Report Sheds Light on Top Football Programs’ Criminal Records

Thursday, May 26th 2011, 12:14 pm
By: News On 6

Originally Published: Mar 2, 2011 7:25 PM CDT

Gan Matthews
Special Contributor for Oklahoma Sports

NORMAN, Oklahoma -- A new investigation by CBS News and Sports Illustrated reveals that some of the nation's top college football programs, including the University of Oklahoma, have players with criminal records.

This investigation focused on the top 25 teams in Sports Illustrated’s 2010 pre-season rankings. Out of 2,800 football players, seven percent had criminal records. OU was far from the worst offender. That dubious honor was granted to the University of Pittsburgh, but the Sooners’ numbers weren’t something to ignore.

The CBS/SI investigation found that last year's Sooner squad had nine players who had some sort of police record. The investigation contained no names of the OU players.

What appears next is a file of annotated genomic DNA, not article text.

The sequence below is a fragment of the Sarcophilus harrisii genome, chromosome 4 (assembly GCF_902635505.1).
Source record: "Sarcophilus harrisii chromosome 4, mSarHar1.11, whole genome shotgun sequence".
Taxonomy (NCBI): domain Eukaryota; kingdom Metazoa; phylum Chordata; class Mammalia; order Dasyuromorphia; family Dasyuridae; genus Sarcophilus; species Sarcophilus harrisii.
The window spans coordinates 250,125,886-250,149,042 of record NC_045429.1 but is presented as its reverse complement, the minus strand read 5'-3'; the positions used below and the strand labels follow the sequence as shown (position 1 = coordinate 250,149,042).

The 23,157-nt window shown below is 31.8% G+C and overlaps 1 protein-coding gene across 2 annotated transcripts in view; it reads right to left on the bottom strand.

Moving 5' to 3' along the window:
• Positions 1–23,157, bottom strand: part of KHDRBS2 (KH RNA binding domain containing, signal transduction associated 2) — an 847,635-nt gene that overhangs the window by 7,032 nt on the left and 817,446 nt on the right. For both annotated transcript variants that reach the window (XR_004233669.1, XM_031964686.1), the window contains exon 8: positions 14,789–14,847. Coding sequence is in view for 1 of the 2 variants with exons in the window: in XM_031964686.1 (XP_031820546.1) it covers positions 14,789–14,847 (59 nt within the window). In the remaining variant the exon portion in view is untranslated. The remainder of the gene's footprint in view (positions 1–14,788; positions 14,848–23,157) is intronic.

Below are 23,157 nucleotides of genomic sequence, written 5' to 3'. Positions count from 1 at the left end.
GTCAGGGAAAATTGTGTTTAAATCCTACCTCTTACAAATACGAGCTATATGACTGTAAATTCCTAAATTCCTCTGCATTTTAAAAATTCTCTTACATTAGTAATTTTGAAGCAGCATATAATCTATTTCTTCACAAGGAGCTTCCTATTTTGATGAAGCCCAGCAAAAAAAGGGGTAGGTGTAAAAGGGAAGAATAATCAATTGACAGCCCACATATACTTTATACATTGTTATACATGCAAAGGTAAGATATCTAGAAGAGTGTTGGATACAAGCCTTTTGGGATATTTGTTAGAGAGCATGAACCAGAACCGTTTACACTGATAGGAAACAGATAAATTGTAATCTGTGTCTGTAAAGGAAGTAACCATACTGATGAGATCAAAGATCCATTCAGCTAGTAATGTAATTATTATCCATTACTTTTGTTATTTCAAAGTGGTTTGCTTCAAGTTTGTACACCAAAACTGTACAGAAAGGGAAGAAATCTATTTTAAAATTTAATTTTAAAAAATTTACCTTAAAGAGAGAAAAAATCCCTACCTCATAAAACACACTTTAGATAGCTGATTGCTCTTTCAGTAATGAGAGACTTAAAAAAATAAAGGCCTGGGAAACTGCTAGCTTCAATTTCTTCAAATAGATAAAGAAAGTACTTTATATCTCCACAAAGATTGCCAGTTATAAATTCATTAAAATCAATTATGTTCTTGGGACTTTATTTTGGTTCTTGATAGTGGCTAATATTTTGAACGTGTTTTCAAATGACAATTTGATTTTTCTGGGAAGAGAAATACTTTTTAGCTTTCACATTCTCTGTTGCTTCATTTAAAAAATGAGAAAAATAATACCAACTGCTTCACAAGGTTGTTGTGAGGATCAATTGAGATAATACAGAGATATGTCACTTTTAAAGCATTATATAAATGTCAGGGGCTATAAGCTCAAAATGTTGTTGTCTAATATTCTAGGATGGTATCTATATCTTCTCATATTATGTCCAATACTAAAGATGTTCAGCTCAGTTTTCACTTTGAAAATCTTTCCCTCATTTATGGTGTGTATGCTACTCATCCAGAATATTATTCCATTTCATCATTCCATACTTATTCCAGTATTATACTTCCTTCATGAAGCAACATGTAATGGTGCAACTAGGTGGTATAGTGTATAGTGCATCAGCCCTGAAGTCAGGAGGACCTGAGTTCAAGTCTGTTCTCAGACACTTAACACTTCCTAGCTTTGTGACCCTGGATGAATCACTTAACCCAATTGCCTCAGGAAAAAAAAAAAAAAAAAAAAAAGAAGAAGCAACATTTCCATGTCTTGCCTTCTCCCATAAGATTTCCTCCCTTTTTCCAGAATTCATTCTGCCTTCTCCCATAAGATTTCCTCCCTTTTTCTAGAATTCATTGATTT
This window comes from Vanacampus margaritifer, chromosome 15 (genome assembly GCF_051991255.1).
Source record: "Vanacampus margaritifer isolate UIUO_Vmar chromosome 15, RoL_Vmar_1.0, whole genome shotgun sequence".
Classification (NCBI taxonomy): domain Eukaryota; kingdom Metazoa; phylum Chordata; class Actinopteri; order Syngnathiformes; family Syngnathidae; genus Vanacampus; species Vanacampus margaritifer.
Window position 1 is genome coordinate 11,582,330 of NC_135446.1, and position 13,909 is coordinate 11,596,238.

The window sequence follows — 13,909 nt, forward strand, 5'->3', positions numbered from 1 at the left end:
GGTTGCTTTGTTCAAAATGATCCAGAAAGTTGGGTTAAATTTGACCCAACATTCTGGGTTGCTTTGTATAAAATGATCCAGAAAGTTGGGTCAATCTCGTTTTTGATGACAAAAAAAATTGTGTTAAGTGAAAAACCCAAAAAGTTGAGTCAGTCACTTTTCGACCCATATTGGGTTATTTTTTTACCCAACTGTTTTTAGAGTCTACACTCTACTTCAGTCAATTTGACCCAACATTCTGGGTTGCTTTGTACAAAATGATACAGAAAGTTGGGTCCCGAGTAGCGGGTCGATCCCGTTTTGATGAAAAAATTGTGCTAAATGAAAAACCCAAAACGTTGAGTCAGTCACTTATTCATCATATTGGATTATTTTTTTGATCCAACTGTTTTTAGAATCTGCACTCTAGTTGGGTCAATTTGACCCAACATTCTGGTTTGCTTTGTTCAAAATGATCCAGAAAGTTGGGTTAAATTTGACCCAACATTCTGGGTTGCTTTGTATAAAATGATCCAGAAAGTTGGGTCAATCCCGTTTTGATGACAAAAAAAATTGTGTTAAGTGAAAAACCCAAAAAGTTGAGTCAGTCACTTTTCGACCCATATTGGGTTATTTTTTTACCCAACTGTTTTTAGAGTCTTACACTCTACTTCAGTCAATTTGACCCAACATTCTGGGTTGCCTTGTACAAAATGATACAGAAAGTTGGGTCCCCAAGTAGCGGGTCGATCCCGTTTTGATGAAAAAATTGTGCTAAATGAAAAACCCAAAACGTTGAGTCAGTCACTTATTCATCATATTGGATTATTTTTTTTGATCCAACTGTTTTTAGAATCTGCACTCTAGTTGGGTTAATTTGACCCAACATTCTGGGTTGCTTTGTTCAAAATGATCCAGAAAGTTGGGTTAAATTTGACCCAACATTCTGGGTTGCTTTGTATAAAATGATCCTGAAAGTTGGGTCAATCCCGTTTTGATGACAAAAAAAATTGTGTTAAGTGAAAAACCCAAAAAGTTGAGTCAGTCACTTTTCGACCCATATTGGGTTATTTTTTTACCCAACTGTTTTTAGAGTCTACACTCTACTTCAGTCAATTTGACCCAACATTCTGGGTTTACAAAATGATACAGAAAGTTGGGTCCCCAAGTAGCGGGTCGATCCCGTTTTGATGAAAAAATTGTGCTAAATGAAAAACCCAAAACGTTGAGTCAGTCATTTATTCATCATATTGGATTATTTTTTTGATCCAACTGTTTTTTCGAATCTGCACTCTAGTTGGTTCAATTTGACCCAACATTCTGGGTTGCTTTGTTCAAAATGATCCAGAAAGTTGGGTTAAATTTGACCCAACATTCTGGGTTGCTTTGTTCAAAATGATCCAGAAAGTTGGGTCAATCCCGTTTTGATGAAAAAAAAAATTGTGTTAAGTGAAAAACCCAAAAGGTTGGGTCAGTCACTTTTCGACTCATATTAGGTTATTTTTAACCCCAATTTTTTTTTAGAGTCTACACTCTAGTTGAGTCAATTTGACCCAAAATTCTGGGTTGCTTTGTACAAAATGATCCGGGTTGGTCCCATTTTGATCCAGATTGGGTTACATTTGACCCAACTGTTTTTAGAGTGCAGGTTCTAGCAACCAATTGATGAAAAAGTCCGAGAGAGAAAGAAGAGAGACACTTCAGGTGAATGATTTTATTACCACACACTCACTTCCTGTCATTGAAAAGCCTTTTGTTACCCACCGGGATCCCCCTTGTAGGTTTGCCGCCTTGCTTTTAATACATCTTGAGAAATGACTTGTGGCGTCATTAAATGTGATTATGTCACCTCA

But last fall defensive lineman Tarvaris Jeffries was arrested for a misdemeanor assault on his girlfriend. It was a charge which was later dropped.

A Cleveland County prosecutor said most charges against OU students, athletes or not, are alcohol related.

"I would say...that we file," Assistant District Attorney David Brockmann said.

Three current Sooner players -- Kenny Stiles, Tony Jefferson, and Stacy McGee -- are facing minor charges ranging from DUI to interfering with a police officer to possession of marijuana.

More on Oklahoma Sports:

-OU's Stacy McGee Cited for Marijuana Possession

-Oklahoma's Kenny Stills, Tony Jefferson Arrested

The NCAA President said coaches need to do a better job looking into the backgrounds of their recruits.

"I think it would...good sense," said NCAA President Mark Emmert.

The current OU situation is a far cry from 1989, when three football players were charged with rape and the star quarterback, Charles Thompson, was arrested for trafficking in drugs.

It turns out that OU is one of only two schools in the survey that conduct background checks on potential recruits. OU officials are reserving comment on the CBS/SI report until they can study it in depth.